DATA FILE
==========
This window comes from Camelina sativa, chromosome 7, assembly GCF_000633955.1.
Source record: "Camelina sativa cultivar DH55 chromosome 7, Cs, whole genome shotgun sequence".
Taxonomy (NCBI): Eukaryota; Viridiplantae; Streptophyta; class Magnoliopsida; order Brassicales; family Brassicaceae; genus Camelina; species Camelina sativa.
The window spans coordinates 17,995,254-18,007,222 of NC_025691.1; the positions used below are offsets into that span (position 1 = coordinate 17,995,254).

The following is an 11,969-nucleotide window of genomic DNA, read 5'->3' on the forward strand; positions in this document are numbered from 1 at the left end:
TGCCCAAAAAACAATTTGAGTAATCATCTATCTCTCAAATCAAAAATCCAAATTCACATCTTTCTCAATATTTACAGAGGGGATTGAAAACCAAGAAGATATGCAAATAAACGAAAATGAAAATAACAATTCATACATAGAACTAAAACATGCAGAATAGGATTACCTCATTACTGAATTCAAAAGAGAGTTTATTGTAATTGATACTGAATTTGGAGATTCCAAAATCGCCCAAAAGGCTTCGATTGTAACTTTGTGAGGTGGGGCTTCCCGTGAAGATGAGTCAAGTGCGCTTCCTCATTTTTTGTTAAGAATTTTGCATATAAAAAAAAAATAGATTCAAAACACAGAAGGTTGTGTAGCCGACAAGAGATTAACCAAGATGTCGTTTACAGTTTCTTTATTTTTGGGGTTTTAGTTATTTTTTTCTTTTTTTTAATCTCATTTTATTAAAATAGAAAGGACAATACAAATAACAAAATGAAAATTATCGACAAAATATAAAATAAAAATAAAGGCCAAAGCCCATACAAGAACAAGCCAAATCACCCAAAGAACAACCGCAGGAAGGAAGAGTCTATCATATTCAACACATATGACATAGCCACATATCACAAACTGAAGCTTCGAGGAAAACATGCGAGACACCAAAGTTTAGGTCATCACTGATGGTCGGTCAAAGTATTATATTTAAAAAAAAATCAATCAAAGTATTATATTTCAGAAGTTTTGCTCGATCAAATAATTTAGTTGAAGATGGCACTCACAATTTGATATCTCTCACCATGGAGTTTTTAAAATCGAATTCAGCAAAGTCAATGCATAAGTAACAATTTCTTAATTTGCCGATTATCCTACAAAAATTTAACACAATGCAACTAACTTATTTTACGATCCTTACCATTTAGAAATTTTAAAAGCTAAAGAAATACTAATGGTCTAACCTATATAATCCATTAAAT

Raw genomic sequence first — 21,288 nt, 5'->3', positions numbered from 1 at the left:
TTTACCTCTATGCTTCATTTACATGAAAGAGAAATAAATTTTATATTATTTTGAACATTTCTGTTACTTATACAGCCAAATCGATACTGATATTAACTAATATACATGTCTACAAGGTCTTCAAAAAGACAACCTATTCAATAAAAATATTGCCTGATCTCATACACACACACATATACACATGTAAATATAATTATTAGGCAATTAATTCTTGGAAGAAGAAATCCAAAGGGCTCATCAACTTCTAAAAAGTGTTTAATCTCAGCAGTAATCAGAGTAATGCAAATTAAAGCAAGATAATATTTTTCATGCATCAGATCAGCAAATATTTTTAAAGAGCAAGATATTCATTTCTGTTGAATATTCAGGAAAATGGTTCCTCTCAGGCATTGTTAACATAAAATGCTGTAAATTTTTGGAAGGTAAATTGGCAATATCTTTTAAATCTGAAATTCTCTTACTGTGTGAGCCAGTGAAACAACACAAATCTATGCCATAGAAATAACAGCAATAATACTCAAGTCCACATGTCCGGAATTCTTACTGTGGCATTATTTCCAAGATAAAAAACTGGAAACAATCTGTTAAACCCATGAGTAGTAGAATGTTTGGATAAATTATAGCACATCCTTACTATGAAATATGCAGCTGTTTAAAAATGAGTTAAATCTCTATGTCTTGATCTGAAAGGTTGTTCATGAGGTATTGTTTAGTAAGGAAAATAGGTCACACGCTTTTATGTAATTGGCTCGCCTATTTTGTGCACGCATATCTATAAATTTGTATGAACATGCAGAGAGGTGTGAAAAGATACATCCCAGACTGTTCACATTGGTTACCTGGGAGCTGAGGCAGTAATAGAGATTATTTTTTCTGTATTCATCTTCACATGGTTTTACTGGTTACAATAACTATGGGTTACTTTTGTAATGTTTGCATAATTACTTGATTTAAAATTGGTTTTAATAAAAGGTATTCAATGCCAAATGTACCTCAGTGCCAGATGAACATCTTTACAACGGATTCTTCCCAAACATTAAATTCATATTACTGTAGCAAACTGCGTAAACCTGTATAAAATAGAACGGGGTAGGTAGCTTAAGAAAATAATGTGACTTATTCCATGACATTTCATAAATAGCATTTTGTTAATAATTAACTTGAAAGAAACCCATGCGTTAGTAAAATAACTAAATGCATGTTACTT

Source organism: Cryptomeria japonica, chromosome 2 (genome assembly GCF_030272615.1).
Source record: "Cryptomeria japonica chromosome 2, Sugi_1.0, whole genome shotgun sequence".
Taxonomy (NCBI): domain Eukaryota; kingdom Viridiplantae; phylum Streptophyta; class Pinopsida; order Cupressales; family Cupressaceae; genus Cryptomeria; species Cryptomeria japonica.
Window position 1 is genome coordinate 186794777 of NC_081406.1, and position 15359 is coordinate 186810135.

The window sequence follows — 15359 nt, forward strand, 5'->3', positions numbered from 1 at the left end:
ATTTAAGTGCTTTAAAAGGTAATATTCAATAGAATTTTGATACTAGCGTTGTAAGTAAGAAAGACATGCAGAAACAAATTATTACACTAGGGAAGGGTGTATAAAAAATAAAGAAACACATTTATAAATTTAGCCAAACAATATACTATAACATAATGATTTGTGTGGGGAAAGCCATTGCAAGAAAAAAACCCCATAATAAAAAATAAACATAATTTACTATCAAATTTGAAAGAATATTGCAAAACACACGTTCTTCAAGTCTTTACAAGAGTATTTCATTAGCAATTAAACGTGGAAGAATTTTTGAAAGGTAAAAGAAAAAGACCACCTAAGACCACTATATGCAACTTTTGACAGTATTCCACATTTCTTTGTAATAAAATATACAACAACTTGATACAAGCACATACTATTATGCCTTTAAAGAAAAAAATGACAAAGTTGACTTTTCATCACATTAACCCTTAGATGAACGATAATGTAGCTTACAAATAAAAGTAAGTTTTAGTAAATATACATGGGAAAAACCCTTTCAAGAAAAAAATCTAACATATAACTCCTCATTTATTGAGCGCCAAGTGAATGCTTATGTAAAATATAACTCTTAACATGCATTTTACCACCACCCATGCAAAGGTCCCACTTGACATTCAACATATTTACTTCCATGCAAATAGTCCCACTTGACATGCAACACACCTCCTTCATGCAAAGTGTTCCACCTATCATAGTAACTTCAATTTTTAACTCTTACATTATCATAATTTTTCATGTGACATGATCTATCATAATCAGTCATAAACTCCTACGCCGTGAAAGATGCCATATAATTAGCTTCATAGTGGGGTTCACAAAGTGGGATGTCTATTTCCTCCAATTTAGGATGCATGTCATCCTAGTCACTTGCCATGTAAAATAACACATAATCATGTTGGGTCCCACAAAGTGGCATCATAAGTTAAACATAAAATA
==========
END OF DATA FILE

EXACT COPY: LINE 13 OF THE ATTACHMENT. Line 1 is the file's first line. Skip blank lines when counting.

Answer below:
The window sequence follows — 15359 nt, forward strand, 5'->3', positions numbered from 1 at the left end: